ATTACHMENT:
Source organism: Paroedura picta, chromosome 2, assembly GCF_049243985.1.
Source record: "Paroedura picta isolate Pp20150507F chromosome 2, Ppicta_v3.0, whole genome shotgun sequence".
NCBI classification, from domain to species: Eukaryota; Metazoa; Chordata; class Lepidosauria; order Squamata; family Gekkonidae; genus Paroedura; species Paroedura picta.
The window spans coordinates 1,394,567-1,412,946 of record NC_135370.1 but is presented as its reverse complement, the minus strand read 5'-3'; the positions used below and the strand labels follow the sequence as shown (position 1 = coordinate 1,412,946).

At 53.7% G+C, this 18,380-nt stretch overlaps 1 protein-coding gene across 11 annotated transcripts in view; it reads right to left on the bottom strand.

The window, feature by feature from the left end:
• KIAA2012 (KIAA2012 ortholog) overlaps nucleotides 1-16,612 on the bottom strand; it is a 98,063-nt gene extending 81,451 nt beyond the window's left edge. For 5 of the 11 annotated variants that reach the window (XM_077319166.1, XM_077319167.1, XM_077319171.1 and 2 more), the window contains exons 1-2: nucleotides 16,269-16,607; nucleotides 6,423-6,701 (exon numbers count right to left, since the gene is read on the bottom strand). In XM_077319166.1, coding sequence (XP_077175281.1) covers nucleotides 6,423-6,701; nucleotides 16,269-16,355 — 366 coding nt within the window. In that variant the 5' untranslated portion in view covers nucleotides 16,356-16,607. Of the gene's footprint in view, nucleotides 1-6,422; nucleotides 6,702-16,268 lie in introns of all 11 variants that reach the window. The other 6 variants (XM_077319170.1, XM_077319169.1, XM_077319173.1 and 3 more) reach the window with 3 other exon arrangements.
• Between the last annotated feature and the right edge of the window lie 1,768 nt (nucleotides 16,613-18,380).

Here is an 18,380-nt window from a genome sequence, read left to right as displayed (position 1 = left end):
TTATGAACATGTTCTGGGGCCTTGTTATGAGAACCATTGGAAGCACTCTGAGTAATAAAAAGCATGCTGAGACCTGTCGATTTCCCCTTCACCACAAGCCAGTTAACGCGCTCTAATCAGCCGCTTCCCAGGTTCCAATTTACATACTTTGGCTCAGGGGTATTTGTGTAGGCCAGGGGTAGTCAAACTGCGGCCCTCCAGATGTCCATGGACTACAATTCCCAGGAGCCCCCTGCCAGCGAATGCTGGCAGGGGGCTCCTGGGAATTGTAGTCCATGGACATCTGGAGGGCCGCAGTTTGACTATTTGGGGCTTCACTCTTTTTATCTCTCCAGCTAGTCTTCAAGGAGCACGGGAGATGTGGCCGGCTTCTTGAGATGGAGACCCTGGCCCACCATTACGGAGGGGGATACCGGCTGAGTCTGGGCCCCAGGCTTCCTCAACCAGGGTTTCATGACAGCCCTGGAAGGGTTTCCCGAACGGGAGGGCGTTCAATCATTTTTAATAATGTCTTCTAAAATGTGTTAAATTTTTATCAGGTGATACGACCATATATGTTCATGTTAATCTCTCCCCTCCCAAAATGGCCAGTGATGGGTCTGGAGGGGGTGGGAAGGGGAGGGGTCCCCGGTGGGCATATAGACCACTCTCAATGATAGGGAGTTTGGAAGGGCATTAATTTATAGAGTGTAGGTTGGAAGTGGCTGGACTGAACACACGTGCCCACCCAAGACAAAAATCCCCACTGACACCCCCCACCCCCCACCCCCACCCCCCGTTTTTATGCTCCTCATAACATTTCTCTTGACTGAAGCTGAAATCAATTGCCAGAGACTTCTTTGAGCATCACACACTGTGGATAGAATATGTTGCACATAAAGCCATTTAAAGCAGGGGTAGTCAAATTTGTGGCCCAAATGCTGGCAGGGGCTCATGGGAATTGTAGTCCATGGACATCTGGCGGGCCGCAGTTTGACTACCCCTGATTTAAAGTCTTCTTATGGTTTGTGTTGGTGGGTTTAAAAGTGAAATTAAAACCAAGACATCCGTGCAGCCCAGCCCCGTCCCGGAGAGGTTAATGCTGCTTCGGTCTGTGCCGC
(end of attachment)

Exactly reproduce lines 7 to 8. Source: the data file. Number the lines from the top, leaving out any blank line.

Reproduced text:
• KIAA2012 (KIAA2012 ortholog) overlaps nucleotides 1-16,612 on the bottom strand; it is a 98,063-nt gene extending 81,451 nt beyond the window's left edge. For 5 of the 11 annotated variants that reach the window (XM_077319166.1, XM_077319167.1, XM_077319171.1 and 2 more), the window contains exons 1-2: nucleotides 16,269-16,607; nucleotides 6,423-6,701 (exon numbers count right to left, since the gene is read on the bottom strand). In XM_077319166.1, coding sequence (XP_077175281.1) covers nucleotides 6,423-6,701; nucleotides 16,269-16,355 — 366 coding nt within the window. In that variant the 5' untranslated portion in view covers nucleotides 16,356-16,607. Of the gene's footprint in view, nucleotides 1-6,422; nucleotides 6,702-16,268 lie in introns of all 11 variants that reach the window. The other 6 variants (XM_077319170.1, XM_077319169.1, XM_077319173.1 and 3 more) reach the window with 3 other exon arrangements.
• Between the last annotated feature and the right edge of the window lie 1,768 nt (nucleotides 16,613-18,380).